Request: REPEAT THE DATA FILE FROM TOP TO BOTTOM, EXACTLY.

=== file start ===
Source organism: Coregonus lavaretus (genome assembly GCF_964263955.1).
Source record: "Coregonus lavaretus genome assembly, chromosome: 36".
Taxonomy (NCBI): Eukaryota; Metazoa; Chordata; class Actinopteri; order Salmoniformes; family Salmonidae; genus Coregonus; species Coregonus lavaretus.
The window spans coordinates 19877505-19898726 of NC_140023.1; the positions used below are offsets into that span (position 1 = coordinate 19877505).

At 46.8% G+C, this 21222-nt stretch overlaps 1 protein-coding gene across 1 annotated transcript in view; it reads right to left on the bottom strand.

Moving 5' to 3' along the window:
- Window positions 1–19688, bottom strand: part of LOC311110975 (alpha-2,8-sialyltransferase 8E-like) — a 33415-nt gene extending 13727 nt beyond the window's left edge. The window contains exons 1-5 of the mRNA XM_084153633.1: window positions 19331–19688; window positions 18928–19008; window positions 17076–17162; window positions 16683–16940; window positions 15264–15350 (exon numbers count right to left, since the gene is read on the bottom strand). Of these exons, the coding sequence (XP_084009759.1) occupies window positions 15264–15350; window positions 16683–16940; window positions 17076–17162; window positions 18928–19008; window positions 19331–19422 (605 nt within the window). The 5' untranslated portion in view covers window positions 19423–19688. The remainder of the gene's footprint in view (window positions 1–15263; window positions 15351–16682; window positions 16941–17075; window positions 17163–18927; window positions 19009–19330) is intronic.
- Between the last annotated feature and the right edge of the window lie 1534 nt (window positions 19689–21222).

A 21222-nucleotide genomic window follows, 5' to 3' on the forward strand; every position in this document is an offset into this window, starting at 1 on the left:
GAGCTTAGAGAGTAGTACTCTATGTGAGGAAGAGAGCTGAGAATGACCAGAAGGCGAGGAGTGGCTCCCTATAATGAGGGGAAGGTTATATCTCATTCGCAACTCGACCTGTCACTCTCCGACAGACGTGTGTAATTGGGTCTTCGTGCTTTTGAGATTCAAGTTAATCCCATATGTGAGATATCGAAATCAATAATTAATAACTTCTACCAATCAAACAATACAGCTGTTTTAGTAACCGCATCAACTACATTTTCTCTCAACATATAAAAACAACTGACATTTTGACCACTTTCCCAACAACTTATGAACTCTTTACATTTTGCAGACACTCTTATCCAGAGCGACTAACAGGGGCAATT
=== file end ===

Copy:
Source organism: Coregonus lavaretus (genome assembly GCF_964263955.1).
Source record: "Coregonus lavaretus genome assembly, chromosome: 36".
Taxonomy (NCBI): Eukaryota; Metazoa; Chordata; class Actinopteri; order Salmoniformes; family Salmonidae; genus Coregonus; species Coregonus lavaretus.
The window spans coordinates 19877505-19898726 of NC_140023.1; the positions used below are offsets into that span (position 1 = coordinate 19877505).

At 46.8% G+C, this 21222-nt stretch overlaps 1 protein-coding gene across 1 annotated transcript in view; it reads right to left on the bottom strand.

Moving 5' to 3' along the window:
- Window positions 1–19688, bottom strand: part of LOC311110975 (alpha-2,8-sialyltransferase 8E-like) — a 33415-nt gene extending 13727 nt beyond the window's left edge. The window contains exons 1-5 of the mRNA XM_084153633.1: window positions 19331–19688; window positions 18928–19008; window positions 17076–17162; window positions 16683–16940; window positions 15264–15350 (exon numbers count right to left, since the gene is read on the bottom strand). Of these exons, the coding sequence (XP_084009759.1) occupies window positions 15264–15350; window positions 16683–16940; window positions 17076–17162; window positions 18928–19008; window positions 19331–19422 (605 nt within the window). The 5' untranslated portion in view covers window positions 19423–19688. The remainder of the gene's footprint in view (window positions 1–15263; window positions 15351–16682; window positions 16941–17075; window positions 17163–18927; window positions 19009–19330) is intronic.
- Between the last annotated feature and the right edge of the window lie 1534 nt (window positions 19689–21222).

A 21222-nucleotide genomic window follows, 5' to 3' on the forward strand; every position in this document is an offset into this window, starting at 1 on the left:
GAGCTTAGAGAGTAGTACTCTATGTGAGGAAGAGAGCTGAGAATGACCAGAAGGCGAGGAGTGGCTCCCTATAATGAGGGGAAGGTTATATCTCATTCGCAACTCGACCTGTCACTCTCCGACAGACGTGTGTAATTGGGTCTTCGTGCTTTTGAGATTCAAGTTAATCCCATATGTGAGATATCGAAATCAATAATTAATAACTTCTACCAATCAAACAATACAGCTGTTTTAGTAACCGCATCAACTACATTTTCTCTCAACATATAAAAACAACTGACATTTTGACCACTTTCCCAACAACTTATGAACTCTTTACATTTTGCAGACACTCTTATCCAGAGCGACTAACAGGGGCAATT